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Black Appetite. White Food.: Issues of Race, Voice, and Justice Within and Beyond the Classroom

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Black Appetite. White Food. invites educators to explore the nuanced manifestations of white privilege as it exists within and beyond the classroom. Renowned speaker and author Jamila Lyiscott provides ideas and tools that teachers, school leaders, and professors can use for awareness, inspiration, and action around racial injustice and inequity. Part I of the book helps yo Black Appetite. White Food. invites educators to explore the nuanced manifestations of white privilege as it exists within and beyond the classroom. Renowned speaker and author Jamila Lyiscott provides ideas and tools that teachers, school leaders, and professors can use for awareness, inspiration, and action around racial injustice and inequity. Part I of the book helps you ask the hard questions, such as whether your pedagogy is more aligned with colonialism than you realize and whether you are really giving students of color a voice. Part II offers a variety of helpful strategies for analysis and reflection. Each chapter includes personal stories, frank discussions of the barriers you may face, and practical ideas that will guide you as you work to confront privilege in your classroom, campus, and beyond.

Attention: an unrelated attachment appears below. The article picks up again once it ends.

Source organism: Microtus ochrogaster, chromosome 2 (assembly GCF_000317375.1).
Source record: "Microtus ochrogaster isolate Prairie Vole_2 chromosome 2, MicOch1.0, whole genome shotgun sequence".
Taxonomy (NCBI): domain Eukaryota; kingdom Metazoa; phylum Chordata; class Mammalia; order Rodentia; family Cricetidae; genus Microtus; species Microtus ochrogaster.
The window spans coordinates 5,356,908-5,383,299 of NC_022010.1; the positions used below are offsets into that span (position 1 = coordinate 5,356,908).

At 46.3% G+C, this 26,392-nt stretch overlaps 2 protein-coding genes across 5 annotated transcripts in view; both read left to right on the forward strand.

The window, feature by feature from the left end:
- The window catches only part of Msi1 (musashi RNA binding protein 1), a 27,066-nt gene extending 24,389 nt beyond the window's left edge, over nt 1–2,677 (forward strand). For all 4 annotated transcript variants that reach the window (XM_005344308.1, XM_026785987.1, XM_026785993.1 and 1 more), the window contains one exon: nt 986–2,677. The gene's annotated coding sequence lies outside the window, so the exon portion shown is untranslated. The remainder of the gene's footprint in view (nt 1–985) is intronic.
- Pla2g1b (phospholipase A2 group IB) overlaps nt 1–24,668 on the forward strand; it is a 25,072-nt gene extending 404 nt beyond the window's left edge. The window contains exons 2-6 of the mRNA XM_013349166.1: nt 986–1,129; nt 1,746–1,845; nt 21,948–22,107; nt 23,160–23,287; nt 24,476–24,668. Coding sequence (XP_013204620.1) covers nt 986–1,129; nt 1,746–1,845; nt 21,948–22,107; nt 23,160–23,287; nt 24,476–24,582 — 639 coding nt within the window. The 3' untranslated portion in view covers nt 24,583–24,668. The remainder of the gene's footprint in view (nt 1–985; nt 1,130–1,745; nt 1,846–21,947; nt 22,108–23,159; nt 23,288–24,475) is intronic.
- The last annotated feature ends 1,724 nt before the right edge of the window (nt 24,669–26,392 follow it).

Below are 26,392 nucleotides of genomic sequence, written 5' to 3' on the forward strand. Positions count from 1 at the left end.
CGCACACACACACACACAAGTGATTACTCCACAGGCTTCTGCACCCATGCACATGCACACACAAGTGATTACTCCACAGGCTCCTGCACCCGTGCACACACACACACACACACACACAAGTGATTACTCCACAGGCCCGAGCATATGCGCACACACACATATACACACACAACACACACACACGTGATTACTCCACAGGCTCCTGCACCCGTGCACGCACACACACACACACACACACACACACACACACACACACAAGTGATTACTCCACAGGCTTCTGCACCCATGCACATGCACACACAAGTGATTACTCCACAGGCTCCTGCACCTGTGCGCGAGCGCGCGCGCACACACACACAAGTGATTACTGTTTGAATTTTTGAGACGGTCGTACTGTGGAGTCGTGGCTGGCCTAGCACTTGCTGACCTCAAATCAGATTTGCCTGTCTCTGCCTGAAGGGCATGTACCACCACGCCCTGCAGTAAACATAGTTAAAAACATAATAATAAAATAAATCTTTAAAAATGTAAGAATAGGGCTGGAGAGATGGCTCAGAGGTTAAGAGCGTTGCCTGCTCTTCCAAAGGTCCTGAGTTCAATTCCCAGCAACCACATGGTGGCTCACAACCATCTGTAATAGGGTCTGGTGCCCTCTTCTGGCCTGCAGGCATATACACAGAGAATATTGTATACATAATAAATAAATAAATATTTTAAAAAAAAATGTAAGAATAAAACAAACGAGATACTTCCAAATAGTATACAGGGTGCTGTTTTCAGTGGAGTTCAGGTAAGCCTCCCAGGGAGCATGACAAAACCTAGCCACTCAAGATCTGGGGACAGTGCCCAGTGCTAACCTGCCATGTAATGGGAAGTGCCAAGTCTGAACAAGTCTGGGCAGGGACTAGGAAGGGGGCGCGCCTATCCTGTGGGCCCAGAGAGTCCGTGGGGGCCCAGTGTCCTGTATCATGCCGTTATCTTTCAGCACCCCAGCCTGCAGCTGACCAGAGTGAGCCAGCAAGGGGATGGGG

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Black Appetite. White Food. invites educators to explore the nuanced manifestations of white privilege as it exists within and beyond the classroom. Renowned speaker and author Jamila Lyiscott provides ideas and tools that teachers, school leaders, and professors can use for awareness, inspiration, and action around racial injustice and inequity. Part I of the book helps yo Black Appetite. White Food. invites educators to explore the nuanced manifestations of white privilege as it exists within and beyond the classroom. Renowned speaker and author Jamila Lyiscott provides ideas and tools that teachers, school leaders, and professors can use for awareness, inspiration, and action around racial injustice and inequity. Part I of the book helps you ask the hard questions, such as whether your pedagogy is more aligned with colonialism than you realize and whether you are really giving students of color a voice. Part II offers a variety of helpful strategies for analysis and reflection. Each chapter includes personal stories, frank discussions of the barriers you may face, and practical ideas that will guide you as you work to confront privilege in your classroom, campus, and beyond. 

30 review for Black Appetite. White Food.: Issues of Race, Voice, and Justice Within and Beyond the Classroom

  1. 4 out of 5

    Molly

    White educators everywhere need a copy.

  2. 5 out of 5

    J. Ferg